Food labelling debate continues despite new deal

13th December 2010 - Fine Cut

The food labelling debate looks set to continue after the European Parliament criticised proposals from MEPs labelling them a "sloppy deal."

As reported by BBC News, ministers agreed that product labels must clearly state nutrients including fats and sugars; and if the product it is meat, it must also show the country of origin. However, ministers rejected MEPs demands for the front of the pack to contain key nutritional information on the front of the pack.

An EU council statement issued on behalf of the consumer affairs ministers said: "All elements of the nutrition declaration should appear together in the same field of vision but some elements may be repeated on the front of pack."

It was agreed that labels should explain the energy value and the quantities of some nutrients such as fats, carbohydrates, protein, sugars and salt should be compulsory. It would be compulsory for pork, lamb and poultry products to have country of origin labelling, like the rule that already applies to beef in the EU.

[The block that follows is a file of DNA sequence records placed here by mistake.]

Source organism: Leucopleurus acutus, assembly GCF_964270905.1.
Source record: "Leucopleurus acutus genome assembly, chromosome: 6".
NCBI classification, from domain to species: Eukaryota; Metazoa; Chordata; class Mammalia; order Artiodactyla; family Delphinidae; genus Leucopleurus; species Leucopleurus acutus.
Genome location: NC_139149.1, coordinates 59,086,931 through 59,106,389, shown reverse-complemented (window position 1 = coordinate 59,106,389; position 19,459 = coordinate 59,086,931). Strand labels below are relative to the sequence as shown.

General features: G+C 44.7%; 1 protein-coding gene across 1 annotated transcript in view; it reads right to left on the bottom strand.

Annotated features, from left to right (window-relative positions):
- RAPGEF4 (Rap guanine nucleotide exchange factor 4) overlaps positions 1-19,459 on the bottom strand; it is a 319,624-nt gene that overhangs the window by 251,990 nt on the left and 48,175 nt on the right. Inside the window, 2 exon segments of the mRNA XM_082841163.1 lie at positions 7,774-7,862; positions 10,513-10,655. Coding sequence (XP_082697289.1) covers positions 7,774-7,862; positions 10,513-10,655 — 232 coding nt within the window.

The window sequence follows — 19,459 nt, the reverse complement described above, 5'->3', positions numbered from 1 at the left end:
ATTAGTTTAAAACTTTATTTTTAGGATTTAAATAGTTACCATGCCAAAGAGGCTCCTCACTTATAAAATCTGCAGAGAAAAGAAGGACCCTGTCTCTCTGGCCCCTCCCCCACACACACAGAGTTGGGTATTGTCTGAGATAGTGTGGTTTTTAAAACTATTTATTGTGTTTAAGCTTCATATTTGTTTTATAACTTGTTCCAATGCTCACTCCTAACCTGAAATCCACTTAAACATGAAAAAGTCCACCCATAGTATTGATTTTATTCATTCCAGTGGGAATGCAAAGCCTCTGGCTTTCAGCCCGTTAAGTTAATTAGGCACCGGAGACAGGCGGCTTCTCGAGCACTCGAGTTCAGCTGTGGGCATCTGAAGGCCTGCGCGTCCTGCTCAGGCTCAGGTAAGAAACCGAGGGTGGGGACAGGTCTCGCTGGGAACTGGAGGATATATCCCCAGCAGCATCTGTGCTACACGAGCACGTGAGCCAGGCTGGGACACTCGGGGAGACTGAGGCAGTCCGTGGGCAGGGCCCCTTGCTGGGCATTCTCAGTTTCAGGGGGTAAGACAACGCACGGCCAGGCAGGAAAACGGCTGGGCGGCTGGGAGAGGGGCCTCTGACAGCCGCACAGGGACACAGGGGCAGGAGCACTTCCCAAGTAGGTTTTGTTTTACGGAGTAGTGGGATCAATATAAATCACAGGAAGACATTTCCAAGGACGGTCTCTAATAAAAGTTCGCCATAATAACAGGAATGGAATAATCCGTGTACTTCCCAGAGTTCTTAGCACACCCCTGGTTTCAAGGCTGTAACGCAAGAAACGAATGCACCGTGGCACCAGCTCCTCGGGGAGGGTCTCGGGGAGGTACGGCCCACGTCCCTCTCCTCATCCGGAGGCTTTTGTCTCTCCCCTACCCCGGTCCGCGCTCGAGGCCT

In June, MEPs showed their support from more uniform labelling, but rejected the implementation of traffic-light codes in favour of guideline daily amounts. There will be a second reading in Parliament before the law comes in and manufacturers would have a minimum of three years to update their labels accordingly.

Ministers agreed that the energy value and amounts of key nutrients should be expressed per 100g or per 100ml, but may also be indicated "as a percentage of reference intakes."

The 27 consumer affairs ministers were cited in Packaging News as saying: "Food business operators could also use additional forms of expression or presentation, as long as certain conditions are met (e.g they do not mislead consumers and are supported by evidence of understanding of such forms of expression or presentation by the average consumer.)"

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